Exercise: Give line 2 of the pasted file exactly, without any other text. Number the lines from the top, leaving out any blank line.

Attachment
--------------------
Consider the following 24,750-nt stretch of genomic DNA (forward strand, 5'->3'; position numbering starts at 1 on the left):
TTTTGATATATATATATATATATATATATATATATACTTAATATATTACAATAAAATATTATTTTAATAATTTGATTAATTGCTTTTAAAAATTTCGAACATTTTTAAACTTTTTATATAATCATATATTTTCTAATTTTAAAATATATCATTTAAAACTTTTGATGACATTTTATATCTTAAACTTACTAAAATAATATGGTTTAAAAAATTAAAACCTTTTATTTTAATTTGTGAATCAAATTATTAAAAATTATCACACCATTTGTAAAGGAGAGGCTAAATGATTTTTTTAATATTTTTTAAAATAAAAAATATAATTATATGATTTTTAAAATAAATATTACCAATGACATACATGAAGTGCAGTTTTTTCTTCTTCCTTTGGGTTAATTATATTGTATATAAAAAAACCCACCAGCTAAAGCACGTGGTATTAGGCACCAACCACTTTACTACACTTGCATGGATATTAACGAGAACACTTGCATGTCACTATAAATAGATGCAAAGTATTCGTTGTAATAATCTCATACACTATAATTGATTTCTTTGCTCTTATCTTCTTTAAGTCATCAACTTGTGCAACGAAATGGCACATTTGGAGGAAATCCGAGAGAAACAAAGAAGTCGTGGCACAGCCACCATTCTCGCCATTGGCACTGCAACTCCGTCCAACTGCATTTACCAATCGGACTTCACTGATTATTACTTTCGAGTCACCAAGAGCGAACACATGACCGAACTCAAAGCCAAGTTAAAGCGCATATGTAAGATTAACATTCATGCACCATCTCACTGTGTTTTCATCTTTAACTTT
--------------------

TTTTGATATATATATATATATATATATATATATATACTTAATATATTACAATAAAATATTATTTTAATAATTTGATTAATTGCTTTTAAAAATTTCGAACATTTTTAAACTTTTTATATAATCATATATTTTCTAATTTTAAAATATATCATTTAAAACTTTTGATGACATTTTATATCTTAAACTTACTAAAATAATATGGTTTAAAAAATTAAAACCTTTTATTTTAATTTGTGAATCAAATTATTAAAAATTATCACACCATTTGTAAAGGAGAGGCTAAATGATTTTTTTAATATTTTTTAAAATAAAAAATATAATTATATGATTTTTAAAATAAATATTACCAATGACATACATGAAGTGCAGTTTTTTCTTCTTCCTTTGGGTTAATTATATTGTATATAAAAAAACCCACCAGCTAAAGCACGTGGTATTAGGCACCAACCACTTTACTACACTTGCATGGATATTAACGAGAACACTTGCATGTCACTATAAATAGATGCAAAGTATTCGTTGTAATAATCTCATACACTATAATTGATTTCTTTGCTCTTATCTTCTTTAAGTCATCAACTTGTGCAACGAAATGGCACATTTGGAGGAAATCCGAGAGAAACAAAGAAGTCGTGGCACAGCCACCATTCTCGCCATTGGCACTGCAACTCCGTCCAACTGCATTTACCAATCGGACTTCACTGATTATTACTTTCGAGTCACCAAGAGCGAACACATGACCGAACTCAAAGCCAAGTTAAAGCGCATATGTAAGATTAACATTCATGCACCATCTCACTGTGTTTTCATCTTTAACTTT